It’s the behavior you’d expect from teenagers, which is acceptable since this is a meeting of the Brentwood Youth Commission, an advisory body to the City Council to keep city government up to date with what is on the minds of Brentwood youth.
The commission, comprised of Brentwood residents ages 11 to 20, has been a part of the city since 1999. The group consists of 10 youth, three adult advisors and one staff liaison, Recreation Supervisor Barbie Gary.
“The Youth Commission is a group of energetic and ambitious people who want to improve the city they live in,” Gary said. “They represent and give a voice to the youth of Brentwood.”
Meetings are run with the formality of a city council meeting. An agenda must be posted at least 72 hours in advance, which includes a consent calendar and items up for discussion. All items must be approved with a motion, a second, and a commission vote.
Chairman Matthew Strauss is serving his second term on the commission. The Heritage High School sophomore said the commission plays a key role in representing Brentwood’s younger residents.
“It is so important in this age of politics and government that the voice of the youth is heard in our city and our world,” Strauss said. “I believe our commission does a great job in promoting this youth voice in city government and a great job with the youth-oriented events the commission plans and organizes.”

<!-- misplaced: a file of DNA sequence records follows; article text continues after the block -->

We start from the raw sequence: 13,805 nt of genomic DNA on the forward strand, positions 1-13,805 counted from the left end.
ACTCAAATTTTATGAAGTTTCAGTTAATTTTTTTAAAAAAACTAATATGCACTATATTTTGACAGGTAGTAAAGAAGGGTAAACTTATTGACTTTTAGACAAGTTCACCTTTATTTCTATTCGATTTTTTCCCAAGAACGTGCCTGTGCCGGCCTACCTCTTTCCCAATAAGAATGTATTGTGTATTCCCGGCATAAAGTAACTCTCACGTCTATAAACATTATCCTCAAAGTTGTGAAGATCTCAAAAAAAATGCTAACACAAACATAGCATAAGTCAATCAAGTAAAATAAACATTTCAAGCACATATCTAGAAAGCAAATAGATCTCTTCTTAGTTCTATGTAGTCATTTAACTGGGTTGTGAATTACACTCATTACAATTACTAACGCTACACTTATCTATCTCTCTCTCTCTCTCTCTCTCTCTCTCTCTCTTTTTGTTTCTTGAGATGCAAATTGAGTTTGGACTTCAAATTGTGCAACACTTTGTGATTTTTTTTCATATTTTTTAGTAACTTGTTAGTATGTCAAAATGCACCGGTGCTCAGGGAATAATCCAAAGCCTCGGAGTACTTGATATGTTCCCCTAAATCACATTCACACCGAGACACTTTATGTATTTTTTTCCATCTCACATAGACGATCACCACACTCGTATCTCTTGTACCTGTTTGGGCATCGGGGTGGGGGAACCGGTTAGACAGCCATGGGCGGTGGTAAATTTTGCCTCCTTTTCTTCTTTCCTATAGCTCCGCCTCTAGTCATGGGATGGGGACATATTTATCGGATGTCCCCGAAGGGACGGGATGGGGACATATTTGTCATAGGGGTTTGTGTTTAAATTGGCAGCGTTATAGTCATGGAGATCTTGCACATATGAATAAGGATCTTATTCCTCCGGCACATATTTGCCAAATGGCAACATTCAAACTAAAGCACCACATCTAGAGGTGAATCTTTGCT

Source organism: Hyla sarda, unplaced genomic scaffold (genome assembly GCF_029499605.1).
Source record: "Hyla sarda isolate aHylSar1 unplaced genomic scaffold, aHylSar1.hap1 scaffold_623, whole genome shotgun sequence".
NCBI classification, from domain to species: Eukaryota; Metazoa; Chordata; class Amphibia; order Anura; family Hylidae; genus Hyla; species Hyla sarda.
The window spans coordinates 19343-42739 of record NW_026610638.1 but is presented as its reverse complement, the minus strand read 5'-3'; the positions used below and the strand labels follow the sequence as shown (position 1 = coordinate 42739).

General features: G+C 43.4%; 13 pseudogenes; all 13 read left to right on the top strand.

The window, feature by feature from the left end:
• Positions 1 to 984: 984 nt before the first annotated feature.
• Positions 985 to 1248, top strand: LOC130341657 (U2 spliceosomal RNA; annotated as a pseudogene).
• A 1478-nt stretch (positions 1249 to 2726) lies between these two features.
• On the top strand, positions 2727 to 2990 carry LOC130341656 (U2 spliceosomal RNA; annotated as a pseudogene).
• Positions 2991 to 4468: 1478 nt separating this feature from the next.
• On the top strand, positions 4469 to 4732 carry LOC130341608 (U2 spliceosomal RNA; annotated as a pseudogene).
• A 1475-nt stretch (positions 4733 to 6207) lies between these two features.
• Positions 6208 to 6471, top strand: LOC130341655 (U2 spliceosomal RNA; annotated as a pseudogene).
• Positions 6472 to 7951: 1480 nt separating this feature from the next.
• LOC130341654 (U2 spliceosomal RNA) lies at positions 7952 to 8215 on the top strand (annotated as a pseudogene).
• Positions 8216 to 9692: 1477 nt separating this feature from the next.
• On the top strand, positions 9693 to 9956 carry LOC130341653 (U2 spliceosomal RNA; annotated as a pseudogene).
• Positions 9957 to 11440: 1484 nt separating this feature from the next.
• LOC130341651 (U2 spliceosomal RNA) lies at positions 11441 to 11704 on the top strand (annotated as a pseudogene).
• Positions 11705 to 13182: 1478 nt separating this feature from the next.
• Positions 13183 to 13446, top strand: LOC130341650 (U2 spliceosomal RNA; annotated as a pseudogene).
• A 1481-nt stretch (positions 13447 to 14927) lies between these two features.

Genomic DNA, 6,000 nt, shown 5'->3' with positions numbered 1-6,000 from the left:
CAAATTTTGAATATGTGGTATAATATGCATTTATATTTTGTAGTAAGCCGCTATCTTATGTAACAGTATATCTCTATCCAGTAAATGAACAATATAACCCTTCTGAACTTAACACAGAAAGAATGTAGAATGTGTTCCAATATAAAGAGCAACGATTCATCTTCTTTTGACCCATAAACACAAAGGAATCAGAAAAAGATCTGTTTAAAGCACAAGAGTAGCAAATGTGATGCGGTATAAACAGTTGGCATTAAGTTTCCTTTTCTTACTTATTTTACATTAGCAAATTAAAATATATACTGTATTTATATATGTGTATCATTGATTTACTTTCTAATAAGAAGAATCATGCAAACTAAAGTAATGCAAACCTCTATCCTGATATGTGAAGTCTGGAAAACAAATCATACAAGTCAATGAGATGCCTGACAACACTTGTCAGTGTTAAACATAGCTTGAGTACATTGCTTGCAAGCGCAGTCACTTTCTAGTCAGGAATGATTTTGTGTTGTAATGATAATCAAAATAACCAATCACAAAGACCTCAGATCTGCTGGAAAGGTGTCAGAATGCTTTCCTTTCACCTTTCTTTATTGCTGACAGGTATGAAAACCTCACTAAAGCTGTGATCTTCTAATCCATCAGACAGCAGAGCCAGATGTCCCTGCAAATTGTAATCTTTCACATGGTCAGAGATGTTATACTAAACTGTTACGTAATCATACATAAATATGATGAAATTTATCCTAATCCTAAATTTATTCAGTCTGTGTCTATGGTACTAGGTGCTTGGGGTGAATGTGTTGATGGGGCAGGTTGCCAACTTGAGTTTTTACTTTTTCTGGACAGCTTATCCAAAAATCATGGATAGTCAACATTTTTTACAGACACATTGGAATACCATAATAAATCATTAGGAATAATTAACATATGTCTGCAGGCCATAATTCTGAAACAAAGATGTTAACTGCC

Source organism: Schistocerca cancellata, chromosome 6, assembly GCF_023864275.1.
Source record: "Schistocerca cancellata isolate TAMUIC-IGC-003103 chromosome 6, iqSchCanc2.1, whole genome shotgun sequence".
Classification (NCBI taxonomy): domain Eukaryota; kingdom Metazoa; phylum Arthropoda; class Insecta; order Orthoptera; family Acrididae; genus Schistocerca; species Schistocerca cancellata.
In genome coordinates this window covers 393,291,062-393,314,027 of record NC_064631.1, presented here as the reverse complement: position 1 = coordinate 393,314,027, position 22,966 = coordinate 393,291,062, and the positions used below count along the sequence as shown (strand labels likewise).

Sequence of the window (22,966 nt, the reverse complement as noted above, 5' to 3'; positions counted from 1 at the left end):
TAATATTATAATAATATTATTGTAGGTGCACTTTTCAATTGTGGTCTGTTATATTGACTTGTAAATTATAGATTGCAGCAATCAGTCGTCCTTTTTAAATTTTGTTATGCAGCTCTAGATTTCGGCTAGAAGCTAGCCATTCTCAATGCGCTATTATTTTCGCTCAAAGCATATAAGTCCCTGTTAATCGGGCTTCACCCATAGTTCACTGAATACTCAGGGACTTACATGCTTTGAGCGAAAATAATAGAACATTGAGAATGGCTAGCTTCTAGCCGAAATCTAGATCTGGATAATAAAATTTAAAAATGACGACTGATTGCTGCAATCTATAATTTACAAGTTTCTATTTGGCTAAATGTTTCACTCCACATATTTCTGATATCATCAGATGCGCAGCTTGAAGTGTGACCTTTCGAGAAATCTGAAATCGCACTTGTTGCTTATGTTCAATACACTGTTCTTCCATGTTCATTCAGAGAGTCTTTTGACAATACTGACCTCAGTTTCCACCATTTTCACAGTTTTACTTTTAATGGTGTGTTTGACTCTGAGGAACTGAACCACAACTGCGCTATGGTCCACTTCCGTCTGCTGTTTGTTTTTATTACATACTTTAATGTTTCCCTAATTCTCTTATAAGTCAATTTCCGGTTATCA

Elysia Cook, commission treasurer and a junior at Heritage High School, said the commission is a unique component of city government. “As commissioners, we offer a perspective that no adult on the City Council has. We’re kids, so we know what kids around Brentwood want and need. Our job is to come up with ideas and events that best represent what kids around here would be interested in.”
To help the City Council know what’s on the minds of Brentwood’s youth, the commission is currently preparing a youth survey to distribute to middle and high school students to get an idea of what activities and services Brentwood youth would like to see. Commissioners hope to distribute and collect surveys in early February, and Gary said she hopes results will be tabulated by the commission by the end of the school year, at which time the commissioners will present the findings to the City Council.
In addition to their advisory function, commission members serve as volunteers in the community and participate in local events to promote the commission’s work – events such as Marsh Creek Clean-up, Hometown Halloween, Breakfast with Santa, Liberty High School Homecoming Parade, the Holiday tree-lighting ceremony, and Tour de Starbucks.
The commission receives funding from the Parks and Recreation Department, but commission members organize their own fundraising events in order to provide scholarships to graduating high school seniors.
Gary said this year the commission raised enough money to provide four $750 scholarships to Brentwood residents. Applications are currently available at the Parks and Recreation office as well as Liberty and Heritage high schools.
In March, Gary said applications will be posted to fill four seats available for the 2009-2010 commission. Terms last for two years, and seats are available only to Brentwood residents.
Strauss said he enjoys serving on the commission because of the difference it makes in the community to “make Brentwood a better place for youth.”
Cook agreed: “All of the projects we do don’t necessarily have a humongous impact in the community, but they’re things we do to help out the community, raise money for our program, or provide Brentwood residents, young and old, with fun events to attend.”
The Brentwood Youth Commission meets on the first Wednesday of the month at 7 p.m. at the Brentwood City Hall Chambers, 734 Third St. For more information, visit the Commission online.